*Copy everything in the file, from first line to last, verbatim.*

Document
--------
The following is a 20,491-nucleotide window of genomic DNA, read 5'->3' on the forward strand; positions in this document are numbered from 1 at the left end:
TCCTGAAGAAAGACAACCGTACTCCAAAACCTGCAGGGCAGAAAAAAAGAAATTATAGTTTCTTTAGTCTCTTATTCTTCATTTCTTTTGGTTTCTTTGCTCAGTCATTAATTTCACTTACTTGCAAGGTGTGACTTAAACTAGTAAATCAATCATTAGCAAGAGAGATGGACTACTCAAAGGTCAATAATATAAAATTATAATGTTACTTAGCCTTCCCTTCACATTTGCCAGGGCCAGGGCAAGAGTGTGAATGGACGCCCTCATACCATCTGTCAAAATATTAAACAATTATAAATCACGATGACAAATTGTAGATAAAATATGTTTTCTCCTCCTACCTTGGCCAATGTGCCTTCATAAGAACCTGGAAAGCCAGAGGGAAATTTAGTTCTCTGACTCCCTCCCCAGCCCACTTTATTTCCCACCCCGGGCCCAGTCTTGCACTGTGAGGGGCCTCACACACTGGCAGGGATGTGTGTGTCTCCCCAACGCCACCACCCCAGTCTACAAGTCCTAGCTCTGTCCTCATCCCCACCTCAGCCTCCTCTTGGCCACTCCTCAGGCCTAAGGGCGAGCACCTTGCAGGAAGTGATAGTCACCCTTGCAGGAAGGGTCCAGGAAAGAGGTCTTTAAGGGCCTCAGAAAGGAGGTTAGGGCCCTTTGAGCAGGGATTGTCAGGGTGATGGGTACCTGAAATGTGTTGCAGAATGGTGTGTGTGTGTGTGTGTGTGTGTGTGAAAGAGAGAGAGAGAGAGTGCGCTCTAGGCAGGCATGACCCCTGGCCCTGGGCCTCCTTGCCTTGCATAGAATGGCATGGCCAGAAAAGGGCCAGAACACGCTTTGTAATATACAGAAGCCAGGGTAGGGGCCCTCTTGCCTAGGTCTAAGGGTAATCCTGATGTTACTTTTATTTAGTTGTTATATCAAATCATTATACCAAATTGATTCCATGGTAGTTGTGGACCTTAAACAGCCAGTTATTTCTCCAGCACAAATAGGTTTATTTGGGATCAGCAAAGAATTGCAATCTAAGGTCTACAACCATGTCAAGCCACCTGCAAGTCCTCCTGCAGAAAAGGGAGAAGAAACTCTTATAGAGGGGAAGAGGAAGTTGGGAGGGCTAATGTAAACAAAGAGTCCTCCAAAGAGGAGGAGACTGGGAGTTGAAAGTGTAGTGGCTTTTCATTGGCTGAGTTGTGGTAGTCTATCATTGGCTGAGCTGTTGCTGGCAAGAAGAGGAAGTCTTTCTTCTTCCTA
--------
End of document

The following is a 20,491-nucleotide window of genomic DNA, read 5'->3' on the forward strand; positions in this document are numbered from 1 at the left end:
TCCTGAAGAAAGACAACCGTACTCCAAAACCTGCAGGGCAGAAAAAAAGAAATTATAGTTTCTTTAGTCTCTTATTCTTCATTTCTTTTGGTTTCTTTGCTCAGTCATTAATTTCACTTACTTGCAAGGTGTGACTTAAACTAGTAAATCAATCATTAGCAAGAGAGATGGACTACTCAAAGGTCAATAATATAAAATTATAATGTTACTTAGCCTTCCCTTCACATTTGCCAGGGCCAGGGCAAGAGTGTGAATGGACGCCCTCATACCATCTGTCAAAATATTAAACAATTATAAATCACGATGACAAATTGTAGATAAAATATGTTTTCTCCTCCTACCTTGGCCAATGTGCCTTCATAAGAACCTGGAAAGCCAGAGGGAAATTTAGTTCTCTGACTCCCTCCCCAGCCCACTTTATTTCCCACCCCGGGCCCAGTCTTGCACTGTGAGGGGCCTCACACACTGGCAGGGATGTGTGTGTCTCCCCAACGCCACCACCCCAGTCTACAAGTCCTAGCTCTGTCCTCATCCCCACCTCAGCCTCCTCTTGGCCACTCCTCAGGCCTAAGGGCGAGCACCTTGCAGGAAGTGATAGTCACCCTTGCAGGAAGGGTCCAGGAAAGAGGTCTTTAAGGGCCTCAGAAAGGAGGTTAGGGCCCTTTGAGCAGGGATTGTCAGGGTGATGGGTACCTGAAATGTGTTGCAGAATGGTGTGTGTGTGTGTGTGTGTGTGTGTGAAAGAGAGAGAGAGAGAGTGCGCTCTAGGCAGGCATGACCCCTGGCCCTGGGCCTCCTTGCCTTGCATAGAATGGCATGGCCAGAAAAGGGCCAGAACACGCTTTGTAATATACAGAAGCCAGGGTAGGGGCCCTCTTGCCTAGGTCTAAGGGTAATCCTGATGTTACTTTTATTTAGTTGTTATATCAAATCATTATACCAAATTGATTCCATGGTAGTTGTGGACCTTAAACAGCCAGTTATTTCTCCAGCACAAATAGGTTTATTTGGGATCAGCAAAGAATTGCAATCTAAGGTCTACAACCATGTCAAGCCACCTGCAAGTCCTCCTGCAGAAAAGGGAGAAGAAACTCTTATAGAGGGGAAGAGGAAGTTGGGAGGGCTAATGTAAACAAAGAGTCCTCCAAAGAGGAGGAGACTGGGAGTTGAAAGTGTAGTGGCTTTTCATTGGCTGAGTTGTGGTAGTCTATCATTGGCTGAGCTGTTGCTGGCAAGAAGAGGAAGTCTTTCTTCTTCCTA